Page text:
public interface ArpEntry extends Stringable
{
 Maybe<MacAddress> getMacAddress();
 int getTimeToLive();
 void setTimeToLive(int ttl);
}
Looking at all the use sites, I see that getMacAddress() is only used once, and in that case the exception is caught and converted to a Maybe anyway, so I've just made the use site simpler too, by chance. It looks almost like a struct now, the only case-specific code left is the asString() implementations. I can make that a static method that does different things based on the Maybe<MacAddress>. The two implementations now only differ in how they are constructed. One is passed a MacAddress, the other isn't. Easy to solve, pass a Maybe and now we only have one implementation. One interface, with one implementation. Needless indirection. Let's change the interface to be a final class, and the implementation to just be a constructor call. Finally, we can get rid of the getters and setter, making macAddress a public final field, and timeToLive a public field. That gets rid of some extra needless indirection.

public final class ArpEntry
{
 public final Maybe<MacAddress> macAddress;
 public int timeToLive=20;

 public ArpEntry(Maybe<MacAddress> macAddress)
 {
  this.macAddress=macAddress;
 }
}

public class ArpEntryUtility
{
 public static void age(final ArpEntry arpEntry)
 {
  arpEntry.timeToLive--;
 }

 public static String asString(ArpEntry arpEntry)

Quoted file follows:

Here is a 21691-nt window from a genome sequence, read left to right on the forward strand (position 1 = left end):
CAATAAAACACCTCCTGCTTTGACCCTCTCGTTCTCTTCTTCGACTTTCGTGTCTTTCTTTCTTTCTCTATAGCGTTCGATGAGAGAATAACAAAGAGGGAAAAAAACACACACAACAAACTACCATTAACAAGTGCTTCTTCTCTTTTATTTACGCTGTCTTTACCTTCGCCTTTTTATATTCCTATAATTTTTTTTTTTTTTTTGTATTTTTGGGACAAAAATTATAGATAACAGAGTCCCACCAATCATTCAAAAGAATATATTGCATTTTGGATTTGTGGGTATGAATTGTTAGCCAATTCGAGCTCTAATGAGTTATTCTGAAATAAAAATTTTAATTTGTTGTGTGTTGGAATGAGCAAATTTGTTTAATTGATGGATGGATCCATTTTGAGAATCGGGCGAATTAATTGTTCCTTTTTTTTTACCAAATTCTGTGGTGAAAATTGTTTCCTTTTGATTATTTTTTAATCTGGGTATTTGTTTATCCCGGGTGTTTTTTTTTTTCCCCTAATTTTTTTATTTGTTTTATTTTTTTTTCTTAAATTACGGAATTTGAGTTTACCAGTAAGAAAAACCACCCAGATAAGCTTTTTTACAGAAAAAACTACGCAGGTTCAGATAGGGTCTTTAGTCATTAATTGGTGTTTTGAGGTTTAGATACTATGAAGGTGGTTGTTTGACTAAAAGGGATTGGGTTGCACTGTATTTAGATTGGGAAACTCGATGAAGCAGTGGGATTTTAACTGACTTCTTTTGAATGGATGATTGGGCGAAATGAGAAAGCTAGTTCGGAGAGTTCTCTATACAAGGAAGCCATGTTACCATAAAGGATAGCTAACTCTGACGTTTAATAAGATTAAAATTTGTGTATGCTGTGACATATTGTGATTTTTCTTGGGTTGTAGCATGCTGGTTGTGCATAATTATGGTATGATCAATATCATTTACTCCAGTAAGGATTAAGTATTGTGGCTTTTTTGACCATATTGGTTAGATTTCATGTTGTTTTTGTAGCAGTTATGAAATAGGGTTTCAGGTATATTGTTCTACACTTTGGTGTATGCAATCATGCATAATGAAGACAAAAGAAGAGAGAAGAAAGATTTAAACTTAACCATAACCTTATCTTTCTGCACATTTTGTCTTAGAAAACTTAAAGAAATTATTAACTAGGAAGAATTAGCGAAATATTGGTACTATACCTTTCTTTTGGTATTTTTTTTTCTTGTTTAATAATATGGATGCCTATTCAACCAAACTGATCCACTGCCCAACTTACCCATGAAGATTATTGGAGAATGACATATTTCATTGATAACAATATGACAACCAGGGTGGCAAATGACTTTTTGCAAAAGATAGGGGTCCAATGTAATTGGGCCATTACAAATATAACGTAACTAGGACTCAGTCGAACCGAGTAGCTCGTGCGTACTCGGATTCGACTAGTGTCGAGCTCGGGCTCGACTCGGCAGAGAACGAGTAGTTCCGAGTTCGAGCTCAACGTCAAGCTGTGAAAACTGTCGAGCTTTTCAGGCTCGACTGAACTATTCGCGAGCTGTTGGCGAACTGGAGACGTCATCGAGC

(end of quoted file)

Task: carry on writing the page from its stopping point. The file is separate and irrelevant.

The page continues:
{
  return arpEntry.macAddress.apply(new Lazy<String>()
  {
   public String invoke()
   {
    return "incomplete ARP entry - expires in "+arpEntry.timeToLive+" seconds";
   }
  },new Function<MacAddress,String>()
  {
   public String run(MacAddress macAddress)
   {
    return macAddress.getRawValue()+"; expires in "+arpEntry.timeToLive+" seconds";
   }
  });
 }

 public static boolean dead(ArpEntry entry)
 {
  return entry.timeToLive<=0;
 }
}
You might now decide to restrict the users of ArpEntry so that they have to access everything via the provided static methods. That's fairly simple, just merge the classes and make the fields private. However, I like to keep my 'bags of functions' separate from my instantiable classes. While I was refactoring, one of my automated tests started to fail. It actually took me about two hours to fix the problem. Inadvertently, I had made some of ArpEntry's client code more logical, the code that decides what to do with an outgoing ARP packet from a computer. However, some parent code to that, the code that decides whether to send an outgoing ARP packet) had a logic error, which I'd never noticed before. This refactoring wasn't as straightforward as it could have been, mainly because IDEA doesn't know much about the Maybe type. But overall, I'm pleased I spotted the logic error now, rather than when I'm closer to a release!

2 comments:

Stefan Schulz said...

Hey Ricky,
always having some interesting read in your blog. Finally you got a better design, too. I like it, just has one problem: preformatted blocks tend to be wider than the column and get cut on the right (at least using Firefox). I had the same problem and finally decided to give the content more width. But at least, you should have a look at it, inserting manual breaks.
Cheers.

Ricky Clarkson said...

Thanks for the feedback - I only have Internet Explorer installed on this machine, mainly because it's not my machine. I'll take a proper look at work tomorrow.

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A salsa dancing, DJing programmer from Manchester, England.